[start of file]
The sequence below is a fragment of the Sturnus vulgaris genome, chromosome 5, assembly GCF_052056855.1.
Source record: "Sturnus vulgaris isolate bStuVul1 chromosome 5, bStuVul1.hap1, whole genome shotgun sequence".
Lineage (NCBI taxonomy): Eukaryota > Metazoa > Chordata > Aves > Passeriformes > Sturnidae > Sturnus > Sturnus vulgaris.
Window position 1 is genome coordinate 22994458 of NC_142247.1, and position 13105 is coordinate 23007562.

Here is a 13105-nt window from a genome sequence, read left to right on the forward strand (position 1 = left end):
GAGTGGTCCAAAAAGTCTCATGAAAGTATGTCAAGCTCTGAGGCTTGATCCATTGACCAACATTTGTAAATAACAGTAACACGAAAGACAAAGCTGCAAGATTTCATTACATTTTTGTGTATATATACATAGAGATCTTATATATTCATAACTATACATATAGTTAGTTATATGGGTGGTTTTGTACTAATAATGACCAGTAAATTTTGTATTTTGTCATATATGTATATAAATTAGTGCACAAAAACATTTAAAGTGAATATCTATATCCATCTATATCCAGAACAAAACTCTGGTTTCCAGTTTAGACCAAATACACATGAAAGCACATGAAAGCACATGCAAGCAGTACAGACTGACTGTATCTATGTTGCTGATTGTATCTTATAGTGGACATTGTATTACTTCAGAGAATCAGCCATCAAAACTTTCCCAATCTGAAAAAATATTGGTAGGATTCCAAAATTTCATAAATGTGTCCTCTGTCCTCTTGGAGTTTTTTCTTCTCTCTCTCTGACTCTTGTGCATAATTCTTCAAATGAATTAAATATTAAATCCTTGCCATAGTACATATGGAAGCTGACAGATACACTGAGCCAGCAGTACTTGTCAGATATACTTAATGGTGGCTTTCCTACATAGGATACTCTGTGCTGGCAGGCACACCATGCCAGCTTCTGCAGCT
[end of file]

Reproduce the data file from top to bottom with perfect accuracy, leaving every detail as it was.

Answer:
The sequence below is a fragment of the Sturnus vulgaris genome, chromosome 5, assembly GCF_052056855.1.
Source record: "Sturnus vulgaris isolate bStuVul1 chromosome 5, bStuVul1.hap1, whole genome shotgun sequence".
Lineage (NCBI taxonomy): Eukaryota > Metazoa > Chordata > Aves > Passeriformes > Sturnidae > Sturnus > Sturnus vulgaris.
Window position 1 is genome coordinate 22994458 of NC_142247.1, and position 13105 is coordinate 23007562.

Here is a 13105-nt window from a genome sequence, read left to right on the forward strand (position 1 = left end):
GAGTGGTCCAAAAAGTCTCATGAAAGTATGTCAAGCTCTGAGGCTTGATCCATTGACCAACATTTGTAAATAACAGTAACACGAAAGACAAAGCTGCAAGATTTCATTACATTTTTGTGTATATATACATAGAGATCTTATATATTCATAACTATACATATAGTTAGTTATATGGGTGGTTTTGTACTAATAATGACCAGTAAATTTTGTATTTTGTCATATATGTATATAAATTAGTGCACAAAAACATTTAAAGTGAATATCTATATCCATCTATATCCAGAACAAAACTCTGGTTTCCAGTTTAGACCAAATACACATGAAAGCACATGAAAGCACATGCAAGCAGTACAGACTGACTGTATCTATGTTGCTGATTGTATCTTATAGTGGACATTGTATTACTTCAGAGAATCAGCCATCAAAACTTTCCCAATCTGAAAAAATATTGGTAGGATTCCAAAATTTCATAAATGTGTCCTCTGTCCTCTTGGAGTTTTTTCTTCTCTCTCTCTGACTCTTGTGCATAATTCTTCAAATGAATTAAATATTAAATCCTTGCCATAGTACATATGGAAGCTGACAGATACACTGAGCCAGCAGTACTTGTCAGATATACTTAATGGTGGCTTTCCTACATAGGATACTCTGTGCTGGCAGGCACACCATGCCAGCTTCTGCAGCT